Monday, September 19, 2011

Branding #3...product vs. author brand

I think part of the reason that authors get a bit stumped when it comes to branding is they don't realize the difference between product branding and author branding and only consider one or the other. I'll propose you have to think about both.

Product Brand
Most people understand branding a product - Campbell's Soup, Coca-Cola. When developing the brand for a product you have a few things:
  • Consistency of design
  • Consistency of tag line/messaging
  • Ability for easy classification
  • Ability for easy recognition
One of the panelists at dragoncon kept mentioning that big, traditional publishers don't do author branding, they only understand product branding and I'd have to agree with this. A lot of the marketing activities are centered around activities such as:
  • Cover design (product)
  • Title of book (product)
  • Tag lines (product)
These are all important activities that need to be done, and done well. If you are self-published you'll have to take over this side of things, but if you are published through another organization they'll take care of this for you.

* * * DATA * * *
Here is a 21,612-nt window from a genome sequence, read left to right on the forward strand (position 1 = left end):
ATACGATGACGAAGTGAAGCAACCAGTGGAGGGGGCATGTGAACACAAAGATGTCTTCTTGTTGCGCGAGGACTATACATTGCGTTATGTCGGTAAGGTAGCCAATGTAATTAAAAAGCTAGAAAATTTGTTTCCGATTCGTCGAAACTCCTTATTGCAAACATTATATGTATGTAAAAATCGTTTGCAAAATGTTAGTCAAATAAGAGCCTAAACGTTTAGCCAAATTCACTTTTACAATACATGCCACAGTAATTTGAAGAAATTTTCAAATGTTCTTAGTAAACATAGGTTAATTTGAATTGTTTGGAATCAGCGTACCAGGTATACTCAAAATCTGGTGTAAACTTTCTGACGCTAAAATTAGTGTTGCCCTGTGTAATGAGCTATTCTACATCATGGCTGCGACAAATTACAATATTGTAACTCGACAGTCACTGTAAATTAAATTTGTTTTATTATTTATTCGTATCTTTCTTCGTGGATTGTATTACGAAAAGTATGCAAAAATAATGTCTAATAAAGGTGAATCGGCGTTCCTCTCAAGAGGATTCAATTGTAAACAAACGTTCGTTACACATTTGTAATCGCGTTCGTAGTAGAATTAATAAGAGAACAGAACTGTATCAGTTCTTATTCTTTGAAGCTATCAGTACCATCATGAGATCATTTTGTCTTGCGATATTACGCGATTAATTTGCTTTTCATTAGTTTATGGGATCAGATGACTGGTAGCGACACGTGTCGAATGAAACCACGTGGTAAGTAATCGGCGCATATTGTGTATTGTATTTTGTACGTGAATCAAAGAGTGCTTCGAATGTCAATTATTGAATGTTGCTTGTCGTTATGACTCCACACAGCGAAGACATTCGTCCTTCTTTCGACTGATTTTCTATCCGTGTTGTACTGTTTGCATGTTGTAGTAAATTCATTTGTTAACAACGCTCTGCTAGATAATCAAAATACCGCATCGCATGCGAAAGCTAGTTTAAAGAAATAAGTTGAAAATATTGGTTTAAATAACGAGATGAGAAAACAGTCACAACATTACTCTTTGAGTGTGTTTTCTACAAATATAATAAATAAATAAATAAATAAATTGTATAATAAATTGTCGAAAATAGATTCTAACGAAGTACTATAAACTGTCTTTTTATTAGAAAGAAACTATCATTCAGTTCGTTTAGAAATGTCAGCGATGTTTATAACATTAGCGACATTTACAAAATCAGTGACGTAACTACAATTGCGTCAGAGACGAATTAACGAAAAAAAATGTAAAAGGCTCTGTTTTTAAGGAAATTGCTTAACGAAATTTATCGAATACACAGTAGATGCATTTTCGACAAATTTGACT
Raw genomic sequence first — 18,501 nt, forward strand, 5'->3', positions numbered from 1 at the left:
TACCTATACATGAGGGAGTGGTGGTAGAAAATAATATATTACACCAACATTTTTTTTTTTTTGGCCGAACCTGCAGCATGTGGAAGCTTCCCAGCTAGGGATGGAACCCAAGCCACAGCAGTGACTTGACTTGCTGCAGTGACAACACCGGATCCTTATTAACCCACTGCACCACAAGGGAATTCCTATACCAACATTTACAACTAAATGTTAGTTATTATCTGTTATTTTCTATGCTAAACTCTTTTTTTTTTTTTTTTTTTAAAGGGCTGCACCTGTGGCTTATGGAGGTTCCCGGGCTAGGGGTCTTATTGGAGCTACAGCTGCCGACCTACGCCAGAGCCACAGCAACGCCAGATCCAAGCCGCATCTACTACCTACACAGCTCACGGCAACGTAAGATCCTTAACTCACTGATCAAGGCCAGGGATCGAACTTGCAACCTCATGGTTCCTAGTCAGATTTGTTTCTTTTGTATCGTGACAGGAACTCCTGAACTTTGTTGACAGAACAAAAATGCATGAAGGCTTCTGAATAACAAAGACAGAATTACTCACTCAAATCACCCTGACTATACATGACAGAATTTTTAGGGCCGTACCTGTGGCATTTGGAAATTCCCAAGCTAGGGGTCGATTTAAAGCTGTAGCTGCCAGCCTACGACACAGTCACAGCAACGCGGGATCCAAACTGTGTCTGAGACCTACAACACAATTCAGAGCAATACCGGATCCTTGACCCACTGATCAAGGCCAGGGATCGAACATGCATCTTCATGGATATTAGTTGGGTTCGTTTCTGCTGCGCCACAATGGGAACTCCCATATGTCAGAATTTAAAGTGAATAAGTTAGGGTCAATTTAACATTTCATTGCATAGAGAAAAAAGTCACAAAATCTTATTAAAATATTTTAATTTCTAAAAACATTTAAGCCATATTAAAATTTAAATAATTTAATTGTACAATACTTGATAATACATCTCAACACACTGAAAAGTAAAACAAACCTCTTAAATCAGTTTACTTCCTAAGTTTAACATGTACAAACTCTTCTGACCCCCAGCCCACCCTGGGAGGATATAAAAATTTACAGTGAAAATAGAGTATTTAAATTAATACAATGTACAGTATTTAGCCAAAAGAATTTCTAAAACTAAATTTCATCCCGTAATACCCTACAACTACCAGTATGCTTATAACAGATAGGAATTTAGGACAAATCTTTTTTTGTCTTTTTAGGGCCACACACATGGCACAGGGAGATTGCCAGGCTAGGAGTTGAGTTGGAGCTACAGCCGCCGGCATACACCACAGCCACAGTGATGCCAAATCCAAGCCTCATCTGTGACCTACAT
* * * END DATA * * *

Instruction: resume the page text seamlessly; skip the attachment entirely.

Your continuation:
Author Brand
Is what I've been focusing on in my other posts: Branding where to begin & Branding Part 2 The Basics and we'll have more on this important topic but for now I just want people to realize that there is a distinction between the two so let's get back to product branding.

Everyone will tell you that a good cover is a key to success and I couldn't agree more. I'll actually do a lot more on covers but today I want to focus on one thing in particular...series. If you are responsible for the covers (self-publishing) the cover is going to be your MOST important branding signal and if they are in a series you have to spend more time planning them out.

I'm going to pick on A.P. Stevens for just a minute. I bumped into him on facebook (which reminds me...please "like me on facebook" as I need to get to 25 likes to add a username ( In any case he was speaking about his books and a promotion he did and I asked him for a link. here are A.P.'s first two books in his "White Wolf Series":

I gave A.P. a ton of advice about these covers, and I won't repeat it all here except to illustrate one particular point which is I would never think that these two book are book 1 and book 2 of a series.

Messing up the "in a series" branding is not limited to self-published titles. I publish, through Ridan, a great set of books by Leslie Ann Moore. Originally the first two books were published through a company called Avari Press. Here are their covers: